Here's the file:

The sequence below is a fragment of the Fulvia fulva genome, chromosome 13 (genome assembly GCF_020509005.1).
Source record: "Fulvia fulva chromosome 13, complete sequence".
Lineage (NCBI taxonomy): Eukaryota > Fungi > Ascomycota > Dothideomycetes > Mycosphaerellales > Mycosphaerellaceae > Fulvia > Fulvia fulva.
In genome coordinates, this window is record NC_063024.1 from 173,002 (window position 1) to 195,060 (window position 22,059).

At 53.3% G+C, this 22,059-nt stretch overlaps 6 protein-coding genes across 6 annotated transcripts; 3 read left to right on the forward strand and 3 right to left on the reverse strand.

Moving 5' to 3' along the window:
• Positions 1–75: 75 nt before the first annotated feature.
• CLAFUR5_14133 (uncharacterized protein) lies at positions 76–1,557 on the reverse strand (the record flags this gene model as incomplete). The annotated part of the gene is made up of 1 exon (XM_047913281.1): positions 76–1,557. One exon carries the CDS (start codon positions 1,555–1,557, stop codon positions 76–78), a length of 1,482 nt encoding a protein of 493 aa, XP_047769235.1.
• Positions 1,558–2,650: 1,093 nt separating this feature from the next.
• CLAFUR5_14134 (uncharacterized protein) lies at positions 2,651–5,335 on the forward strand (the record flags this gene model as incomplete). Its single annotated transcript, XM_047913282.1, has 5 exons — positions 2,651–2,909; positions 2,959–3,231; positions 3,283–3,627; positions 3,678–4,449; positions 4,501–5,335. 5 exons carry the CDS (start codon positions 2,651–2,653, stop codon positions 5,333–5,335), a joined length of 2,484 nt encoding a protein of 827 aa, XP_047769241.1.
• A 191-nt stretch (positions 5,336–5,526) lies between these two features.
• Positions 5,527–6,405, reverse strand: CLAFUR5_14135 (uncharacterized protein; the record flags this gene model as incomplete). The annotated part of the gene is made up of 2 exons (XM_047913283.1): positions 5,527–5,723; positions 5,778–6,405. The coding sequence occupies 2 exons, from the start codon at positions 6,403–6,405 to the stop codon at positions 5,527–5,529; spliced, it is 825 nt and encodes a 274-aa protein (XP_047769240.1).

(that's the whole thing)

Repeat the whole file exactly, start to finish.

The sequence below is a fragment of the Fulvia fulva genome, chromosome 13 (genome assembly GCF_020509005.1).
Source record: "Fulvia fulva chromosome 13, complete sequence".
Lineage (NCBI taxonomy): Eukaryota > Fungi > Ascomycota > Dothideomycetes > Mycosphaerellales > Mycosphaerellaceae > Fulvia > Fulvia fulva.
In genome coordinates, this window is record NC_063024.1 from 173,002 (window position 1) to 195,060 (window position 22,059).

At 53.3% G+C, this 22,059-nt stretch overlaps 6 protein-coding genes across 6 annotated transcripts; 3 read left to right on the forward strand and 3 right to left on the reverse strand.

Moving 5' to 3' along the window:
• Positions 1–75: 75 nt before the first annotated feature.
• CLAFUR5_14133 (uncharacterized protein) lies at positions 76–1,557 on the reverse strand (the record flags this gene model as incomplete). The annotated part of the gene is made up of 1 exon (XM_047913281.1): positions 76–1,557. One exon carries the CDS (start codon positions 1,555–1,557, stop codon positions 76–78), a length of 1,482 nt encoding a protein of 493 aa, XP_047769235.1.
• Positions 1,558–2,650: 1,093 nt separating this feature from the next.
• CLAFUR5_14134 (uncharacterized protein) lies at positions 2,651–5,335 on the forward strand (the record flags this gene model as incomplete). Its single annotated transcript, XM_047913282.1, has 5 exons — positions 2,651–2,909; positions 2,959–3,231; positions 3,283–3,627; positions 3,678–4,449; positions 4,501–5,335. 5 exons carry the CDS (start codon positions 2,651–2,653, stop codon positions 5,333–5,335), a joined length of 2,484 nt encoding a protein of 827 aa, XP_047769241.1.
• A 191-nt stretch (positions 5,336–5,526) lies between these two features.
• Positions 5,527–6,405, reverse strand: CLAFUR5_14135 (uncharacterized protein; the record flags this gene model as incomplete). The annotated part of the gene is made up of 2 exons (XM_047913283.1): positions 5,527–5,723; positions 5,778–6,405. The coding sequence occupies 2 exons, from the start codon at positions 6,403–6,405 to the stop codon at positions 5,527–5,529; spliced, it is 825 nt and encodes a 274-aa protein (XP_047769240.1).